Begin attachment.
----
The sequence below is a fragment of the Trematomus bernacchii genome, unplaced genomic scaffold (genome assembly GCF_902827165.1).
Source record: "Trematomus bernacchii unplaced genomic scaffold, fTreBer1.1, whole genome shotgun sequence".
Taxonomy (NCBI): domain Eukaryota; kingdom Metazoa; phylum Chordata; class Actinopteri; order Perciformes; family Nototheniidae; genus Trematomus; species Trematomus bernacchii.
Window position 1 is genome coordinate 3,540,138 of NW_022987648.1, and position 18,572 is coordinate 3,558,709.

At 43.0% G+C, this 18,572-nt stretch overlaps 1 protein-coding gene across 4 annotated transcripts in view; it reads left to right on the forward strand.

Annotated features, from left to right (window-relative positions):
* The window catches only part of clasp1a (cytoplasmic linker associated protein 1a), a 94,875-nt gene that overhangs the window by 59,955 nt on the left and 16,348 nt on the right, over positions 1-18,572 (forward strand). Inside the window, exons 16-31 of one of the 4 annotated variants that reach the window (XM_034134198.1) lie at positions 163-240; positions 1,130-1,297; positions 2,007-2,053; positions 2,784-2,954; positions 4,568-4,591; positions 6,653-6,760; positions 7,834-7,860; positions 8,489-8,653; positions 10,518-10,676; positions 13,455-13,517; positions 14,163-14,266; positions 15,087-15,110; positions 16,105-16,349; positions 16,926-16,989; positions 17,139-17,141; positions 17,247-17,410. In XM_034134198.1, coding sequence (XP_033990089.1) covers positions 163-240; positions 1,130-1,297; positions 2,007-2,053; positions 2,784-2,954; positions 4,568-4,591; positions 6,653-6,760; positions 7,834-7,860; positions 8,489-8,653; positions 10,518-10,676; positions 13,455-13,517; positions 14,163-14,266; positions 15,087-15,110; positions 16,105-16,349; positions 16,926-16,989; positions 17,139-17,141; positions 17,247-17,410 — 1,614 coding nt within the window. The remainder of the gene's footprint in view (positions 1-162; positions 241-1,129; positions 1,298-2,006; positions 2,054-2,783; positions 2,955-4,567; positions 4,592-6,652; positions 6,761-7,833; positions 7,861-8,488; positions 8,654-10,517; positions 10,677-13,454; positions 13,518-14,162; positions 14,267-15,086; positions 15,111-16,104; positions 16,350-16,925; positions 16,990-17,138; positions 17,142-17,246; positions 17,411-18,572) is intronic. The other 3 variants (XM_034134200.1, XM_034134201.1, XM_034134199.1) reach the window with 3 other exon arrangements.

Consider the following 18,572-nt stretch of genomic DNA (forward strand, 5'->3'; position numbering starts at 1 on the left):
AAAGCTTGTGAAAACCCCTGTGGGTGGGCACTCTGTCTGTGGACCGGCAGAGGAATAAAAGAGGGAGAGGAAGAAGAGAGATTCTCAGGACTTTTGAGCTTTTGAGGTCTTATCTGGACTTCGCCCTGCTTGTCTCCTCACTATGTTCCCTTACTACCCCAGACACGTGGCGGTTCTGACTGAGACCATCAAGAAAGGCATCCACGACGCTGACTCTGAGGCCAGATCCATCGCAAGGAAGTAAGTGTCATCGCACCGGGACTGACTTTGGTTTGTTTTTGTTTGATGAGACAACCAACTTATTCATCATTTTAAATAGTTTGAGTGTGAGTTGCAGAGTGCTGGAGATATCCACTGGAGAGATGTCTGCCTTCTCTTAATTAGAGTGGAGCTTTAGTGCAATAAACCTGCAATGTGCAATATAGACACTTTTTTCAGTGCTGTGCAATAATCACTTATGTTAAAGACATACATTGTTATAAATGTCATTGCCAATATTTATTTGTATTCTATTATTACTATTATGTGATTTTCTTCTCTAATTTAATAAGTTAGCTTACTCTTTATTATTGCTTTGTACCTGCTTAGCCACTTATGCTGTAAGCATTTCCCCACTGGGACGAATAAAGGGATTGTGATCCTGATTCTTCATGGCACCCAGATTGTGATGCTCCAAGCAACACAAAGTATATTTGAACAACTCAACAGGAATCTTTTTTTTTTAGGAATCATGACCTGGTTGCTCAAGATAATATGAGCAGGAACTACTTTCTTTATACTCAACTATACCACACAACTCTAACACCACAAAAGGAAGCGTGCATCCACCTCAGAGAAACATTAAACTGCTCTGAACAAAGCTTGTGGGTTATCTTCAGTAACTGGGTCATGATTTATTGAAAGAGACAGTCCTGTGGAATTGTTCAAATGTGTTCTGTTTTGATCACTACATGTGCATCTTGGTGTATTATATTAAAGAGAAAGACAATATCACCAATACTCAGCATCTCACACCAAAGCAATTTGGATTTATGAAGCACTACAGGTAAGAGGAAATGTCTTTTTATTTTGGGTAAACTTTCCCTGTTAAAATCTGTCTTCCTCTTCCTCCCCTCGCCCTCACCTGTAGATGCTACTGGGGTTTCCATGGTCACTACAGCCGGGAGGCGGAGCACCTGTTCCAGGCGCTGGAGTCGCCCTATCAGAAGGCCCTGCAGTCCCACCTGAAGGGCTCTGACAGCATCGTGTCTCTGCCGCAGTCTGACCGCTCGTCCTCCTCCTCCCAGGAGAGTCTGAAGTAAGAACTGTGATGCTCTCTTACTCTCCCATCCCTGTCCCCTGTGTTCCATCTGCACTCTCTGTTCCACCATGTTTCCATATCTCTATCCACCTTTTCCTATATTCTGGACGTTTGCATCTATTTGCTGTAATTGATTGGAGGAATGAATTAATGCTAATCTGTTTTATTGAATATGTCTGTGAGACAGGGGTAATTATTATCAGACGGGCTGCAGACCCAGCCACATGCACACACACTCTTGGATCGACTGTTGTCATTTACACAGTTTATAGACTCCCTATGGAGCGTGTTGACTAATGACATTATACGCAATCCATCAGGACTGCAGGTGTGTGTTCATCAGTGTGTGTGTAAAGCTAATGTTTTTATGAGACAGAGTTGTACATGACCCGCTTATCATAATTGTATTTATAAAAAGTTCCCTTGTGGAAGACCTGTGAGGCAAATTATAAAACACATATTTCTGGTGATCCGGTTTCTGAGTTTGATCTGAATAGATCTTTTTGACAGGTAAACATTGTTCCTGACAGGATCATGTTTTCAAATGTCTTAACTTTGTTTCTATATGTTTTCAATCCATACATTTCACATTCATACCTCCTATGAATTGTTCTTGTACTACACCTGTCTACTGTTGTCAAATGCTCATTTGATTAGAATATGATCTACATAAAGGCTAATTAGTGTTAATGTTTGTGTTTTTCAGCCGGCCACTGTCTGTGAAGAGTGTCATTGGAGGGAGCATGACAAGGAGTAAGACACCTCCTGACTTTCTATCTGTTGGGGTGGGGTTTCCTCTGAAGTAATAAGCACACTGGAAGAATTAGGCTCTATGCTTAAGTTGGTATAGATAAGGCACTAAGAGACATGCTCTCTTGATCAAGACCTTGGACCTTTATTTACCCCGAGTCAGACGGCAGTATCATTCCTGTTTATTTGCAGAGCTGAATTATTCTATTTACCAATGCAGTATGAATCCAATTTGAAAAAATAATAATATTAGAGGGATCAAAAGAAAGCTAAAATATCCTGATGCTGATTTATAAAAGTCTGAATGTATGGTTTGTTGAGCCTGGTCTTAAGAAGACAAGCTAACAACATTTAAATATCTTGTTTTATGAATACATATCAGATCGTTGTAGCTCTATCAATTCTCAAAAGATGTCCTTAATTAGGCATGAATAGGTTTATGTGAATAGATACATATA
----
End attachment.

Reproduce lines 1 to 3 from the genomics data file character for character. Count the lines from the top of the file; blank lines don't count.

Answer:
The sequence below is a fragment of the Trematomus bernacchii genome, unplaced genomic scaffold (genome assembly GCF_902827165.1).
Source record: "Trematomus bernacchii unplaced genomic scaffold, fTreBer1.1, whole genome shotgun sequence".
Taxonomy (NCBI): domain Eukaryota; kingdom Metazoa; phylum Chordata; class Actinopteri; order Perciformes; family Nototheniidae; genus Trematomus; species Trematomus bernacchii.